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Modeling Wetland Communities Based on Groundwater Discharge as Predicted from Thermal Imagery and Geomorphology

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Migratory birds in Western North America, especially those dependent on wetlands, are experiencing declines due to habitat loss and ecosystem degradation. An integrated understanding of the geohydrology and ecology of Western wetlands is needed to understand, predict, and manage linkages between geohydrology and aquatic ecosystems and the response of wetland habitat to climatic and management actions. The NRMSC has begun ecological research to understand the interrelated processes that drive wetland productivity in the Northern Rocky Mountains. One area of focus has been the Red Rock Lakes National Wildlife Refuge. The Refuge is critical for many avian species, from white-faced ibis to trumpeter swans; indeed, it supports the largest concentration of nesting swans in the U.S. portion of
the Rocky Mountain Subpopulation. The Refuge is also a key research site because of USGS collaboration with the U.S. Fish and Wildlife Service, which must optimize water management for wetland birds in the Refuge in relation to agricultural water rights, cattle grazing, and wilderness values.

Wetland birds, especially swans, need large tracts of submergent vegetation on which to feed and emergents in which to nest. Management of wetlands for habitat is hampered by lack of knowledge about ecological interrelationships. Ground water discharge is thought to be a large component of the water input in the Red Rock Lakes wetland complex, and is also likely to ameliorate the effects of drought in this system and in montane systems throughout the West. There is evidence that ground water discharge is vitally important to wetland conditions, and that it has a major role in governing the dynamic nature of those wetlands. Additionally, climate change may affect the magnitude, spatial extent, and seasonal timing of ground water discharge differently than surface water inputs to wetland systems.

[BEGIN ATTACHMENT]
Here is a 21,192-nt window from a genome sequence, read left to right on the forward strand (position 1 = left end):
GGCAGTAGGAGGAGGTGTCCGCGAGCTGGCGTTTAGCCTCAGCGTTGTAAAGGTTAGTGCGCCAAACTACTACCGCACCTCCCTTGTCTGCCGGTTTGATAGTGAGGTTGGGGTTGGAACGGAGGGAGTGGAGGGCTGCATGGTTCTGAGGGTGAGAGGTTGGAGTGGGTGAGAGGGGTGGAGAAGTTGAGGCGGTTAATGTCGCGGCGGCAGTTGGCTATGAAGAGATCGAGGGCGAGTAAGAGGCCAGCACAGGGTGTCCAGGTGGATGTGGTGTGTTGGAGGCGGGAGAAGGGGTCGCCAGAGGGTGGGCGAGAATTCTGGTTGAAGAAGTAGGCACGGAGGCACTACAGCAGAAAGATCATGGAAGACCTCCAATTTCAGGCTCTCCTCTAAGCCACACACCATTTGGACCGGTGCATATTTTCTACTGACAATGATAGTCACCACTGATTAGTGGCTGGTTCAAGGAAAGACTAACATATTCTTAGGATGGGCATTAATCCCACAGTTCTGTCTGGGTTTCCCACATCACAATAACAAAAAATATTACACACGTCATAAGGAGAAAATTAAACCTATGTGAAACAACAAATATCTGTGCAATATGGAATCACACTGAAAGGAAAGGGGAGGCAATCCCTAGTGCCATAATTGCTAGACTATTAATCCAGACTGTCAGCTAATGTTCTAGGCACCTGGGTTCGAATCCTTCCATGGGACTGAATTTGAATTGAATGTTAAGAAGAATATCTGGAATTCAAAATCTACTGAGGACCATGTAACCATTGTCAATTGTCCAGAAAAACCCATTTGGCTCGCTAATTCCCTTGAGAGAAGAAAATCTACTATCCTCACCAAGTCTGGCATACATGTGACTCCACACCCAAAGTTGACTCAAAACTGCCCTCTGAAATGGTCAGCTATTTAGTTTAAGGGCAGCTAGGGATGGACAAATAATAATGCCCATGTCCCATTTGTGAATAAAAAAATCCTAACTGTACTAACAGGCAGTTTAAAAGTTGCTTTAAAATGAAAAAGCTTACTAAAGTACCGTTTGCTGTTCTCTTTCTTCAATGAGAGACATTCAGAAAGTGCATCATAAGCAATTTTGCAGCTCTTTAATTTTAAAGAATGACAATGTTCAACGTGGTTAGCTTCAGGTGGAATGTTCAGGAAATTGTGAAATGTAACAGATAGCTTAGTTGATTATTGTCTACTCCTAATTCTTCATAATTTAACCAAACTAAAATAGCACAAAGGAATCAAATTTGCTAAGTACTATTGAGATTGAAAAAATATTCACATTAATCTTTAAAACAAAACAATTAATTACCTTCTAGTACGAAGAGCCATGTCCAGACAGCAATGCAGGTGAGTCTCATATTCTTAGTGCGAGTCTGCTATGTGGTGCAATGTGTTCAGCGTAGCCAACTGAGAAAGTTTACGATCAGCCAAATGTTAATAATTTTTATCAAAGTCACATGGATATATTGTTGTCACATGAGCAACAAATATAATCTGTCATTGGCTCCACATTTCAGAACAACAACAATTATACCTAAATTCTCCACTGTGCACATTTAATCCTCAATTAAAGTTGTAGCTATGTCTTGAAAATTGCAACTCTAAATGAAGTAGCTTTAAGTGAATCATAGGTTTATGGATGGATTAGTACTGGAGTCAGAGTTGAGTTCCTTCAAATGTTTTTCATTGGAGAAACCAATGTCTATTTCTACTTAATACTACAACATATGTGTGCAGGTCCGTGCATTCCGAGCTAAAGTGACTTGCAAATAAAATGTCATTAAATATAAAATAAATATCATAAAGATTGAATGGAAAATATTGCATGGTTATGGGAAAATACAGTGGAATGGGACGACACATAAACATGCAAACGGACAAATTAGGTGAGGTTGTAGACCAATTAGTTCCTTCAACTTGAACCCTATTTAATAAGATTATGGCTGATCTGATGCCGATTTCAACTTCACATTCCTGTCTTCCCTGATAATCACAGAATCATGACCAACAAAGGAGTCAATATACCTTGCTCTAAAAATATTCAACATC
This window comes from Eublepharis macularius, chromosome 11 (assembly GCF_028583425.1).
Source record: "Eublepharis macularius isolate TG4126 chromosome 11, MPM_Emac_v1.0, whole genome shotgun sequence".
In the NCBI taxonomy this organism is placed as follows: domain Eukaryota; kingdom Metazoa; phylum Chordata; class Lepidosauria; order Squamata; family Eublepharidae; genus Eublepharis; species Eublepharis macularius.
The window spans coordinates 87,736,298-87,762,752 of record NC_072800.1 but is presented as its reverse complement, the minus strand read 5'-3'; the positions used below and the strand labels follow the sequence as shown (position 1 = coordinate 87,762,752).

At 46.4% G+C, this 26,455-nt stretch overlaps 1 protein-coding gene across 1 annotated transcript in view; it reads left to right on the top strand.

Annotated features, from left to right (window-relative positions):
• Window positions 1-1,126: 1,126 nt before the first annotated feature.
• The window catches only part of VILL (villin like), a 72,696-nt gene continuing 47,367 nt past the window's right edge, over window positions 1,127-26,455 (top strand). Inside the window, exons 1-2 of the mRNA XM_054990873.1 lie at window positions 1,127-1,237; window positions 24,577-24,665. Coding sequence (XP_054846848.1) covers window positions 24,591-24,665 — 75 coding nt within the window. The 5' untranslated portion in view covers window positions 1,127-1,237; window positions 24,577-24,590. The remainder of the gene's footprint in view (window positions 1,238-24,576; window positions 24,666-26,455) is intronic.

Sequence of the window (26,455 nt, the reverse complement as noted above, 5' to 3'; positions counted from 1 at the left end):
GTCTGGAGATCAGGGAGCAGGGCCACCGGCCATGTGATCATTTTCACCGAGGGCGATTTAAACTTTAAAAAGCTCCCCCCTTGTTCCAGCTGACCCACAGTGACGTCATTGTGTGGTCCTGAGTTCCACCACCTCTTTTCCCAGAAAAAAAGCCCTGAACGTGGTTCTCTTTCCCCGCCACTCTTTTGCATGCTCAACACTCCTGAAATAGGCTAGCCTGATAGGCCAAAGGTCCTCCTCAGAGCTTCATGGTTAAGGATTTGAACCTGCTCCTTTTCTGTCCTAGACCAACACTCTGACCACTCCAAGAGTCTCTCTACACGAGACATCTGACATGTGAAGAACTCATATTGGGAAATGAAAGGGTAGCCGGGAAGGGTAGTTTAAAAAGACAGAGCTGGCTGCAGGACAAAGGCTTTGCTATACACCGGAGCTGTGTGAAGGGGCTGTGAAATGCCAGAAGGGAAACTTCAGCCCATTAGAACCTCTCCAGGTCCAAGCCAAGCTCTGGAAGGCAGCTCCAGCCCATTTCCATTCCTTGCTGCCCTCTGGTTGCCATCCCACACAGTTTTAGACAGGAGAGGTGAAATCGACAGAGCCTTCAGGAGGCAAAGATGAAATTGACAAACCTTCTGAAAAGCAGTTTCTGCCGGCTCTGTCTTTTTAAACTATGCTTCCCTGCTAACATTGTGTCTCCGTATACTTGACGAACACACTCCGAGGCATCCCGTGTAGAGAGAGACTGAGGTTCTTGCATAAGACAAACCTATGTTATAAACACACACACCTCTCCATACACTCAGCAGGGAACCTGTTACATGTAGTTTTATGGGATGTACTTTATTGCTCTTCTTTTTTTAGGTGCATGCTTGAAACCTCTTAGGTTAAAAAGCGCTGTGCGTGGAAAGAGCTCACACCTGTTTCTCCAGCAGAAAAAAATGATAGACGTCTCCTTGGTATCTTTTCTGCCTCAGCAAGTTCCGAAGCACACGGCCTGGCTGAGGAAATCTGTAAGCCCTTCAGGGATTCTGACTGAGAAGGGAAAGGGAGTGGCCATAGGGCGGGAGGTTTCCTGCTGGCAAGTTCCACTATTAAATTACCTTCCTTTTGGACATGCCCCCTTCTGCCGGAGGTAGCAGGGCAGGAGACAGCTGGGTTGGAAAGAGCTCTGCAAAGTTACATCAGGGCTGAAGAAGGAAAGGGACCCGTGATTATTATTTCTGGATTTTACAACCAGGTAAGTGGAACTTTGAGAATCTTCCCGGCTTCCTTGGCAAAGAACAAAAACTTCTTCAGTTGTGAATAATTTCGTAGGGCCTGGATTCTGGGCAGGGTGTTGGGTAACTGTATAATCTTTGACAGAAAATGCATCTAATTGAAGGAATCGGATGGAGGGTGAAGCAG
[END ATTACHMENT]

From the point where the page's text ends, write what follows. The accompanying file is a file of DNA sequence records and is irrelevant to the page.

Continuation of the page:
Documenting ground water discharge in the field is laborious, especially at a landscape scale. More efficient methods are needed, particularly when working in extensive wilderness and remote areas. Finding an affordable means to remotely determine areas influenced by ground water would be of tremendous benefit. One helpful characteristic that should lend itself to a remote mapping approach is water temperature; ground water is relatively constant in temperature throughout the year, while surface water varies seasonally. Airborne and satellite thermal data have been used for mapping thermal features of large water bodies, and airborne thermal data have been used successfully to locate areas of ground water discharge in some aquatic settings. However, airborne data are expensive and require speculation of optimal acquisition windows in advance. Repeat-acquisition satellite data are more attractive from these standpoints, but we know of no studies that have tried to apply satellite data to map thermal characteristics in wetlands, particularly as they pertain to ground water influence. Several characteristics of the Refuge wetland complex lead us to anticipate a strong ground water signal and success with this approach: (1) seasonal temperature differences between ground water and surface water are large, (2) water depths are shallow, often less than 1m, (3) flux of ground water in the wetland complex is large and some areas of obvious ground water discharge have already been located, (4) the water table is within 1m of the land surface over large portions of the watershed when surface water is absent, and (5) known locations of geothermal discharges will provide an exceptionally strong signal that can be used to calibrate our interpretations of the satellite imagery.